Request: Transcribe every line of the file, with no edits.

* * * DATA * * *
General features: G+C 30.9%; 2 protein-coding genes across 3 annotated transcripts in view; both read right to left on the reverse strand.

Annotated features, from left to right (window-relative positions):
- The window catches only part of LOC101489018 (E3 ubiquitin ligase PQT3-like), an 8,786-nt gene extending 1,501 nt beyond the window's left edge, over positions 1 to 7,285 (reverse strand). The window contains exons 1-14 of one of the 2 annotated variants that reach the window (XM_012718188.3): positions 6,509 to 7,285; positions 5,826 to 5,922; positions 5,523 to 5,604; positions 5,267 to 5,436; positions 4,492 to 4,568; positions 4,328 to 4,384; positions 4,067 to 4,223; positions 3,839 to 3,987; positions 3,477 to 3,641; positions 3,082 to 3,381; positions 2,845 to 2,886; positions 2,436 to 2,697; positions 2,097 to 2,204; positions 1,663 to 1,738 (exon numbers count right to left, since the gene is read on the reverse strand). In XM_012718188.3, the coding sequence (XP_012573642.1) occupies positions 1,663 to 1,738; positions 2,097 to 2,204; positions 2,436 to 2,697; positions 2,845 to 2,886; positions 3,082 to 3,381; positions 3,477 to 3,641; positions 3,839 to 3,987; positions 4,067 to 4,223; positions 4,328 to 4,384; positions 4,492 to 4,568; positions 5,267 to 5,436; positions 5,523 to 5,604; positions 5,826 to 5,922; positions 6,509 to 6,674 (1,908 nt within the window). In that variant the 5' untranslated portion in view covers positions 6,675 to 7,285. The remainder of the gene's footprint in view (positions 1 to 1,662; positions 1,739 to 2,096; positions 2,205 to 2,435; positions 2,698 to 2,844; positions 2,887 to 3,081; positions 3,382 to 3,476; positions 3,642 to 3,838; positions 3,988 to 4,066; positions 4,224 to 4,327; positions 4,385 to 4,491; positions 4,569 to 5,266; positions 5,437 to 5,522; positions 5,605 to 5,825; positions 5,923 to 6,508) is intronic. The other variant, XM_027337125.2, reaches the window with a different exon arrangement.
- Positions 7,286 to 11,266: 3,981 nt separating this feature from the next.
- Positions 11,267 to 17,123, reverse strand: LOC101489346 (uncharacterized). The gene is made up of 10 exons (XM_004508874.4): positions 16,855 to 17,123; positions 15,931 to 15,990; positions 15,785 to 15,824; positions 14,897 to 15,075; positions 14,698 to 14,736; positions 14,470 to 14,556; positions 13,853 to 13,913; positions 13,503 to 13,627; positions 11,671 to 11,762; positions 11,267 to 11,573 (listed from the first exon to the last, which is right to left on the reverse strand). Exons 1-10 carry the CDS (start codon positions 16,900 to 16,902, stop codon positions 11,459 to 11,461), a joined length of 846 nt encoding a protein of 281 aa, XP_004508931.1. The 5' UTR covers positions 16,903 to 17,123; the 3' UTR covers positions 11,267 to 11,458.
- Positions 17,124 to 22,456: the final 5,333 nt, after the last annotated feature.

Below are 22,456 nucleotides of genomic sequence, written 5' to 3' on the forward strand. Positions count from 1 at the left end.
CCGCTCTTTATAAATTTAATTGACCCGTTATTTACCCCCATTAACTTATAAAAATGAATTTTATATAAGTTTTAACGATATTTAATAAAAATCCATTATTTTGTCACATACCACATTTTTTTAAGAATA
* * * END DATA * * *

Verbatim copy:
General features: G+C 30.9%; 2 protein-coding genes across 3 annotated transcripts in view; both read right to left on the reverse strand.

Annotated features, from left to right (window-relative positions):
- The window catches only part of LOC101489018 (E3 ubiquitin ligase PQT3-like), an 8,786-nt gene extending 1,501 nt beyond the window's left edge, over positions 1 to 7,285 (reverse strand). The window contains exons 1-14 of one of the 2 annotated variants that reach the window (XM_012718188.3): positions 6,509 to 7,285; positions 5,826 to 5,922; positions 5,523 to 5,604; positions 5,267 to 5,436; positions 4,492 to 4,568; positions 4,328 to 4,384; positions 4,067 to 4,223; positions 3,839 to 3,987; positions 3,477 to 3,641; positions 3,082 to 3,381; positions 2,845 to 2,886; positions 2,436 to 2,697; positions 2,097 to 2,204; positions 1,663 to 1,738 (exon numbers count right to left, since the gene is read on the reverse strand). In XM_012718188.3, the coding sequence (XP_012573642.1) occupies positions 1,663 to 1,738; positions 2,097 to 2,204; positions 2,436 to 2,697; positions 2,845 to 2,886; positions 3,082 to 3,381; positions 3,477 to 3,641; positions 3,839 to 3,987; positions 4,067 to 4,223; positions 4,328 to 4,384; positions 4,492 to 4,568; positions 5,267 to 5,436; positions 5,523 to 5,604; positions 5,826 to 5,922; positions 6,509 to 6,674 (1,908 nt within the window). In that variant the 5' untranslated portion in view covers positions 6,675 to 7,285. The remainder of the gene's footprint in view (positions 1 to 1,662; positions 1,739 to 2,096; positions 2,205 to 2,435; positions 2,698 to 2,844; positions 2,887 to 3,081; positions 3,382 to 3,476; positions 3,642 to 3,838; positions 3,988 to 4,066; positions 4,224 to 4,327; positions 4,385 to 4,491; positions 4,569 to 5,266; positions 5,437 to 5,522; positions 5,605 to 5,825; positions 5,923 to 6,508) is intronic. The other variant, XM_027337125.2, reaches the window with a different exon arrangement.
- Positions 7,286 to 11,266: 3,981 nt separating this feature from the next.
- Positions 11,267 to 17,123, reverse strand: LOC101489346 (uncharacterized). The gene is made up of 10 exons (XM_004508874.4): positions 16,855 to 17,123; positions 15,931 to 15,990; positions 15,785 to 15,824; positions 14,897 to 15,075; positions 14,698 to 14,736; positions 14,470 to 14,556; positions 13,853 to 13,913; positions 13,503 to 13,627; positions 11,671 to 11,762; positions 11,267 to 11,573 (listed from the first exon to the last, which is right to left on the reverse strand). Exons 1-10 carry the CDS (start codon positions 16,900 to 16,902, stop codon positions 11,459 to 11,461), a joined length of 846 nt encoding a protein of 281 aa, XP_004508931.1. The 5' UTR covers positions 16,903 to 17,123; the 3' UTR covers positions 11,267 to 11,458.
- Positions 17,124 to 22,456: the final 5,333 nt, after the last annotated feature.

Below are 22,456 nucleotides of genomic sequence, written 5' to 3' on the forward strand. Positions count from 1 at the left end.
CCGCTCTTTATAAATTTAATTGACCCGTTATTTACCCCCATTAACTTATAAAAATGAATTTTATATAAGTTTTAACGATATTTAATAAAAATCCATTATTTTGTCACATACCACATTTTTTTAAGAATA